Nissan Leaf review - MPG, CO2 and Running Costs
Running on electric power only and with zero tailpipe emissions, this is a very cheap car to own
One of the major attractions of any electric car is how little it can cost to run. Depending on how you drive and charge it, it can work out to be significantly cheaper than a conventional petrol or diesel car.
When you plug into one of the sockets under the flap in the nose to charge up, it’ll take 21 hours from empty to 100% off a household three-pin plug socket, 7.5 hours with a home 7kW charger or you can get an 80% charge in 40 minutes from a 50kW fast charger.
The Leaf e+ has longer charging times thanks to its bigger battery. From a plug socket, it's a huge 32 hours, while a wallbox takes 11 and a half hours, so if you're charging a flat battery overnight, you best get it plugged in as soon as possible to guarantee a full charge.
Perhaps the big question is: how far will it go? According to the new Worldwide harmonized Light vehicles Test Procedure (designed to produce a more representative result than the previous test), the standard Leaf will travel as far as 168 miles; and, if our test drives of the car are anything to go by, around 150 miles should be achievable.
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However, in common with any electric car, the range you actually achieve will also depend hugely on the way you drive, the time of year (cold weather has a negative impact on driving range) and how much you’re carrying.
Again, the Leaf e+ has better figures than the standard car, with a WLTP combined range of 239 miles, or 319 miles for city driving.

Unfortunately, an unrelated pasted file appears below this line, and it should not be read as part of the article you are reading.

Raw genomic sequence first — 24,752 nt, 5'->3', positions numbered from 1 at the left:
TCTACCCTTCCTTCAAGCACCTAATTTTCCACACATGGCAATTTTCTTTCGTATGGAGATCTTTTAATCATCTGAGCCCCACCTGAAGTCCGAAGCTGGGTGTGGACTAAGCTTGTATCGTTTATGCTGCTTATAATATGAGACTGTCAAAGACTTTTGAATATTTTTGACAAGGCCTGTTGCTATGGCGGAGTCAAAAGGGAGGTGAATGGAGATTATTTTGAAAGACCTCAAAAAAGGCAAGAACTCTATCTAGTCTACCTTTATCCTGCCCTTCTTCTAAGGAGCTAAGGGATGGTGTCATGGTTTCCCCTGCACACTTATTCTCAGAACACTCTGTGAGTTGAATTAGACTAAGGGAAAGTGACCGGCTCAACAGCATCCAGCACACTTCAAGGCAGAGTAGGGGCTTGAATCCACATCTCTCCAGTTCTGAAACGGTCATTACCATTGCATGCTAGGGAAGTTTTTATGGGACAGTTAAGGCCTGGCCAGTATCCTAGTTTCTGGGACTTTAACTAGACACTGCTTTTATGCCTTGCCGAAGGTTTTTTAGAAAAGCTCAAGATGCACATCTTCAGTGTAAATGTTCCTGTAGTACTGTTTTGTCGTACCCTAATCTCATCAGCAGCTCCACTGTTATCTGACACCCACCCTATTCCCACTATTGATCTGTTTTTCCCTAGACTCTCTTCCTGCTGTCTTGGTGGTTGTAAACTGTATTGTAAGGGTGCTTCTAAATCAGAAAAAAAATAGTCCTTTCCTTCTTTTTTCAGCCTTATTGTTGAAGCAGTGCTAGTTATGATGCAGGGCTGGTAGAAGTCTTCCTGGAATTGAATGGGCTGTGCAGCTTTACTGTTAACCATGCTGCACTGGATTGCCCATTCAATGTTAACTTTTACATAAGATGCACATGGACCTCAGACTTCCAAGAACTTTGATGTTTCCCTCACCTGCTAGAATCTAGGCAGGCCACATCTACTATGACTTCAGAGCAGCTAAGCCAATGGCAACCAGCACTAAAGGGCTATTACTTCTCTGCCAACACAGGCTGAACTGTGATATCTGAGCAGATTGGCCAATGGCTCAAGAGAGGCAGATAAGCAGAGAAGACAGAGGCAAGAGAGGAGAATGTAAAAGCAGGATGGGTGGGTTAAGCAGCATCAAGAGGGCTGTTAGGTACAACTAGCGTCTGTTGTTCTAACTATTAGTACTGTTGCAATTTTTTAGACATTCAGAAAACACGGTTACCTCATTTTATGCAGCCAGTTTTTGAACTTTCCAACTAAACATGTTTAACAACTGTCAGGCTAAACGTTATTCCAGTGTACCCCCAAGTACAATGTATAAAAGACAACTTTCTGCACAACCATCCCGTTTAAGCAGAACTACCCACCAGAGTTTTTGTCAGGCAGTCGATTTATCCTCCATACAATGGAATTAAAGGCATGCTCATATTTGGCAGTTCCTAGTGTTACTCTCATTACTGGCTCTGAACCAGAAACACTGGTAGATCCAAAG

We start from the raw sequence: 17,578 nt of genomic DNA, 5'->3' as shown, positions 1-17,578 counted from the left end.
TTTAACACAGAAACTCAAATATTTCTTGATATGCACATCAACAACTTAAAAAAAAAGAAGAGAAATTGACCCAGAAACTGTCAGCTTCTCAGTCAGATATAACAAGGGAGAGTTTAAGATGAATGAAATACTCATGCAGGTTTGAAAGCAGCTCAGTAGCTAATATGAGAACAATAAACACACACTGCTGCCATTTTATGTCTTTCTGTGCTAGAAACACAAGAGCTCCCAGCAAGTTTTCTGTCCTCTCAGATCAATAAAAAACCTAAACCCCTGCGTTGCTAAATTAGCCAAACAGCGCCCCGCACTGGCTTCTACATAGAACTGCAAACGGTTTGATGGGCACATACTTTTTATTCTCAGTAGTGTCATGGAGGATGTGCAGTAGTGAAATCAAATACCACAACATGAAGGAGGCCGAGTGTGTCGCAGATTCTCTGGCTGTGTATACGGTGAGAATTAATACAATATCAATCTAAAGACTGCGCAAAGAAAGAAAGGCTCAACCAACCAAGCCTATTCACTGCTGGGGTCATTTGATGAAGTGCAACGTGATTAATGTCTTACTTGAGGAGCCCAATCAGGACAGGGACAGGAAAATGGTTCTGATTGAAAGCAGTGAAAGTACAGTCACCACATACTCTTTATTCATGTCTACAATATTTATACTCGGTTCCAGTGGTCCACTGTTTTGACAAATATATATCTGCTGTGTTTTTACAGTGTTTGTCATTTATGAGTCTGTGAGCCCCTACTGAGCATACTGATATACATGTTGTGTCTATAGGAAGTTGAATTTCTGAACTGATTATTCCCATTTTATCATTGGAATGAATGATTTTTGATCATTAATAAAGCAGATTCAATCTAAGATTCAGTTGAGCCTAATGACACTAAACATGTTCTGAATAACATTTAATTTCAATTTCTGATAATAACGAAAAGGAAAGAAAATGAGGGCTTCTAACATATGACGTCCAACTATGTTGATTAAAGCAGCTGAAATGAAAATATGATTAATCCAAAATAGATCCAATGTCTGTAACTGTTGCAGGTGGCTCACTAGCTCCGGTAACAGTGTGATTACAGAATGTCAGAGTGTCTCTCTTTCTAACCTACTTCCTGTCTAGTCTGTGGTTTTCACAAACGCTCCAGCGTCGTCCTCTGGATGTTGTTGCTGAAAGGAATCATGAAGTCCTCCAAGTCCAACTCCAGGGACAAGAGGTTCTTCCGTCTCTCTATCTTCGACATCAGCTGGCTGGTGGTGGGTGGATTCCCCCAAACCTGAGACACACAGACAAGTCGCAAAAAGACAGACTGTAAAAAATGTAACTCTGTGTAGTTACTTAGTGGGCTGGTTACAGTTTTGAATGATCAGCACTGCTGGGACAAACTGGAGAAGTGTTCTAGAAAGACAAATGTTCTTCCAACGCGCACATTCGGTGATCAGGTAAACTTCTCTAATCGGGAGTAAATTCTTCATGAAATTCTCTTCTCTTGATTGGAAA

Regardless of how far you go, having zero tailpipe emissions also means that the car gives you access to further savings. For example, the car qualifies for the maximum government incentive for buyers of Ultra Low Emissions Vehicles (currently £4,500) and is exempt from the London Congestion Charge.
Regular maintenance can also be cheaper on the Leaf than on a petrol or diesel car, because there are fewer moving parts, and you won’t have to pay for things like oil changes. In addition, using the e-Pedal system reduces brake wear, as it uses electrical resistance to slow the car instead of the discs and pads so you'll save on costs there, too.
You’ll also save on annual road tax rates. From the second year onwards, electric cars are exempt from Vehicle Excise Duty.
If you’re the kind of buyer who decides which model to buy depending on its insurance costs, the Leaf won’t help you. Every version sits in group 21 – exactly the same as the BMW i3, but higher than a Volkswagen e-Golf or Renault Zoe.
Values of electric cars have traditionally been low, as used buyers have been wary of this relatively new technology. But the latest Leaf is a better performer than before, with residuals in the 39-41 per cent range.
Lower-spec versions fare better than, for example, the BMW i3 and Volkswagen e-Golf – which are dearer to buy. However, if you look at more costly Leafs, which have similar list prices to the BMW and VW, they lose value at a similar rate to their electric rivals.
On the other hand, if you compare them to non-electric cars with similar list prices, the more conventional cars look set to retain their value more strongly.
In this review
- 1Nissan Leaf reviewThe all-electric Nissan Leaf is built in Britain and could be the car that turns more of us into EV-drivers
- 2Engines, performance and driveElectric motor responds quickly and smoothly; and, with the e-Pedal system, it makes the Leaf a great car to drive around town
- 3MPG, CO2 and Running Costs - currently readingRunning on electric power only and with zero tailpipe emissions, this is a very cheap car to own
- 4Interior, design and technologyThe cabin looks fairly conventional, but there’s an impressive amount of technology fitted
- 5Practicality, comfort and boot spaceThe Nissan Leaf will happily take four adults, and its boot is one of the biggest in the class
- 6Reliability and SafetyA five-star safety rating bodes well, as do the high levels of safety-related technology fitted to the car